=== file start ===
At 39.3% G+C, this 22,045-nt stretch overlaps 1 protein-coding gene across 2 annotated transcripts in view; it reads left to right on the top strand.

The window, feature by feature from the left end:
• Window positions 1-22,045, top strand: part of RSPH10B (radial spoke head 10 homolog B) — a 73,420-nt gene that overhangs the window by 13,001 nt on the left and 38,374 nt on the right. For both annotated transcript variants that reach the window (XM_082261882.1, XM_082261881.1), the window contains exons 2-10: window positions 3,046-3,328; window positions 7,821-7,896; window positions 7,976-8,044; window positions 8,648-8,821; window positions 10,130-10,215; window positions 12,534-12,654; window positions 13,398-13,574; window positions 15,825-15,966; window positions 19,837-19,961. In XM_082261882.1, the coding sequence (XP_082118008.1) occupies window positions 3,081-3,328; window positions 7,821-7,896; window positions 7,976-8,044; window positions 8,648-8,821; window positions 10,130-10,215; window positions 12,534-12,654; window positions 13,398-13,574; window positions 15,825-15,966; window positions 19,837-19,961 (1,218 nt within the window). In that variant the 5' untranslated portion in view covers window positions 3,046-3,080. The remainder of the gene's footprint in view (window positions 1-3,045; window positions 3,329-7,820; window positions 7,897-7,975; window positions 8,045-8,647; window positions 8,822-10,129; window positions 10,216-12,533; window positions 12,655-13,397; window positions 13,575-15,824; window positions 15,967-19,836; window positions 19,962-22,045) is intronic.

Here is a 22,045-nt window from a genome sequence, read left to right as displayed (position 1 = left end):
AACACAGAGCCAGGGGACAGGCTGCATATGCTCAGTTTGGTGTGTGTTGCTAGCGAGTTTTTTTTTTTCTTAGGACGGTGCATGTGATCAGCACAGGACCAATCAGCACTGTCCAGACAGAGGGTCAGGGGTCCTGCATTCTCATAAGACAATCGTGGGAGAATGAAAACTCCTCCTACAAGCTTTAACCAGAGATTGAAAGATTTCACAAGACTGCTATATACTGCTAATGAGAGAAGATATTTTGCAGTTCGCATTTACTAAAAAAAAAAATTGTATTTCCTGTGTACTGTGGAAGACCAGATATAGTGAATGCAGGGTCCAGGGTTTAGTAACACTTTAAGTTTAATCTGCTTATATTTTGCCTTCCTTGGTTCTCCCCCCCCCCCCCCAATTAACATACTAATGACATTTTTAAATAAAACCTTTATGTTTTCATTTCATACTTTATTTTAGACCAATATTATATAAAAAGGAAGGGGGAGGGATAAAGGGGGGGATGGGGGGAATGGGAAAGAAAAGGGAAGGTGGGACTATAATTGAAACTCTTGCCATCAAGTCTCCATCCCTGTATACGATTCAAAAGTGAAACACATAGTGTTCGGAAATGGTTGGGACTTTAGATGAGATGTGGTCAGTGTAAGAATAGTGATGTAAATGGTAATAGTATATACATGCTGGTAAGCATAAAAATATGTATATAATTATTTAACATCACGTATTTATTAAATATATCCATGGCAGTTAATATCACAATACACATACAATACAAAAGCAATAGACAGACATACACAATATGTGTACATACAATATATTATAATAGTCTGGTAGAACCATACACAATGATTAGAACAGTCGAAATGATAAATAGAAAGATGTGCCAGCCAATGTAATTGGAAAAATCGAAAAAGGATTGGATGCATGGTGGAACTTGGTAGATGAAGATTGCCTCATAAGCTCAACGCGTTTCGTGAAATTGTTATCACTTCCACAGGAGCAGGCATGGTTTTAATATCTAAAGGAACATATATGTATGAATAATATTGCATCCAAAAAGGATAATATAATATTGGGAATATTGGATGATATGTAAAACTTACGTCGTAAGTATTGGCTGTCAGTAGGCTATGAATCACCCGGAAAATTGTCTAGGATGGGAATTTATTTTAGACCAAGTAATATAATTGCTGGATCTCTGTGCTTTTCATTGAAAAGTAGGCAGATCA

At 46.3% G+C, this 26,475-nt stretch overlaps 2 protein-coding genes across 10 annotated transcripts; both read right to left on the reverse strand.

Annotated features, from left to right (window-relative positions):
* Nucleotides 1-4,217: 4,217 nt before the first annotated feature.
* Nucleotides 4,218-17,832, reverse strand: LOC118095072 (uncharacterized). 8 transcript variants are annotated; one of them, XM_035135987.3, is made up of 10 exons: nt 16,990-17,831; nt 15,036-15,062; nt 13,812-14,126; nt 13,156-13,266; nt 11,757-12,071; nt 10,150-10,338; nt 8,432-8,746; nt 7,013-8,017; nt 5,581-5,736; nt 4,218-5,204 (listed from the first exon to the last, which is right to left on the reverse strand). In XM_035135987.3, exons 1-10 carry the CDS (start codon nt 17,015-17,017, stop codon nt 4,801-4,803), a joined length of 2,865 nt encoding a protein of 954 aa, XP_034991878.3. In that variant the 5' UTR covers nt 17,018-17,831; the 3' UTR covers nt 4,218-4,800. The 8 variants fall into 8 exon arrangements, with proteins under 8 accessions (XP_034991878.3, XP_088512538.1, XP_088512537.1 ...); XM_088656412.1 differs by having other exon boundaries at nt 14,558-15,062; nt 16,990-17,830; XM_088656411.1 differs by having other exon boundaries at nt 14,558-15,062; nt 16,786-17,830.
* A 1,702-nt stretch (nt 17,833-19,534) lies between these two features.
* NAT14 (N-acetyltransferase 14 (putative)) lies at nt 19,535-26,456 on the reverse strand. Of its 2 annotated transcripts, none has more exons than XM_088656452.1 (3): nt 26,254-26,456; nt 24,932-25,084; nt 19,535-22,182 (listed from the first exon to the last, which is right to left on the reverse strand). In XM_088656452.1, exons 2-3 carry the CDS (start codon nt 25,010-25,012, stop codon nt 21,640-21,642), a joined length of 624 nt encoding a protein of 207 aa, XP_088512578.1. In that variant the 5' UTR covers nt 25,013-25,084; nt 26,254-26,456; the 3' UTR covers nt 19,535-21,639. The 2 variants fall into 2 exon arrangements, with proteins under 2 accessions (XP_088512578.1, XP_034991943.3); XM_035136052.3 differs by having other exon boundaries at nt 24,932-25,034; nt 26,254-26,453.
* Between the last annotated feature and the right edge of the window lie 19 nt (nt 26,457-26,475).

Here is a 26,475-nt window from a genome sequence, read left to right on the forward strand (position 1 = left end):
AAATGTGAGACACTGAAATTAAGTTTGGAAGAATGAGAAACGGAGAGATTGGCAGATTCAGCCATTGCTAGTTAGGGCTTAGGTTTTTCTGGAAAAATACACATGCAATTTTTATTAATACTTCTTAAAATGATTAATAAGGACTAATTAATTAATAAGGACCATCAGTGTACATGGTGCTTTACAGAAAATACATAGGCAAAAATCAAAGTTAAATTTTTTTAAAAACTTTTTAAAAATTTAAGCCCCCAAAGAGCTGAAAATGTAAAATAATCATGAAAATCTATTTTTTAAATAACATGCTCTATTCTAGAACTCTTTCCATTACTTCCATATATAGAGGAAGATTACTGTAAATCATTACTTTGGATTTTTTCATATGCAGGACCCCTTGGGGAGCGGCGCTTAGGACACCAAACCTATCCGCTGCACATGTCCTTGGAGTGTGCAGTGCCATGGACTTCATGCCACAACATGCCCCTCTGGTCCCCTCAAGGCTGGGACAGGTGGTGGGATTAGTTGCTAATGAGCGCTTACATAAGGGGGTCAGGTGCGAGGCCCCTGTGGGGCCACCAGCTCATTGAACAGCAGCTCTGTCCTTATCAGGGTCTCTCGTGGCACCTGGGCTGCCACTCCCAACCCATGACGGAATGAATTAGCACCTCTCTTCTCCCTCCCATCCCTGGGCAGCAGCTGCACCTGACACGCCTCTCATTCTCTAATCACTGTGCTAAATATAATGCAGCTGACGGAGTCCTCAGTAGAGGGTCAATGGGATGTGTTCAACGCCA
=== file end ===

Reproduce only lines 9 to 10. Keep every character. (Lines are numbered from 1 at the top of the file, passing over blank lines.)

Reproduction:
* Nucleotides 4,218-17,832, reverse strand: LOC118095072 (uncharacterized). 8 transcript variants are annotated; one of them, XM_035135987.3, is made up of 10 exons: nt 16,990-17,831; nt 15,036-15,062; nt 13,812-14,126; nt 13,156-13,266; nt 11,757-12,071; nt 10,150-10,338; nt 8,432-8,746; nt 7,013-8,017; nt 5,581-5,736; nt 4,218-5,204 (listed from the first exon to the last, which is right to left on the reverse strand). In XM_035135987.3, exons 1-10 carry the CDS (start codon nt 17,015-17,017, stop codon nt 4,801-4,803), a joined length of 2,865 nt encoding a protein of 954 aa, XP_034991878.3. In that variant the 5' UTR covers nt 17,018-17,831; the 3' UTR covers nt 4,218-4,800. The 8 variants fall into 8 exon arrangements, with proteins under 8 accessions (XP_034991878.3, XP_088512538.1, XP_088512537.1 ...); XM_088656412.1 differs by having other exon boundaries at nt 14,558-15,062; nt 16,990-17,830; XM_088656411.1 differs by having other exon boundaries at nt 14,558-15,062; nt 16,786-17,830.
* A 1,702-nt stretch (nt 17,833-19,534) lies between these two features.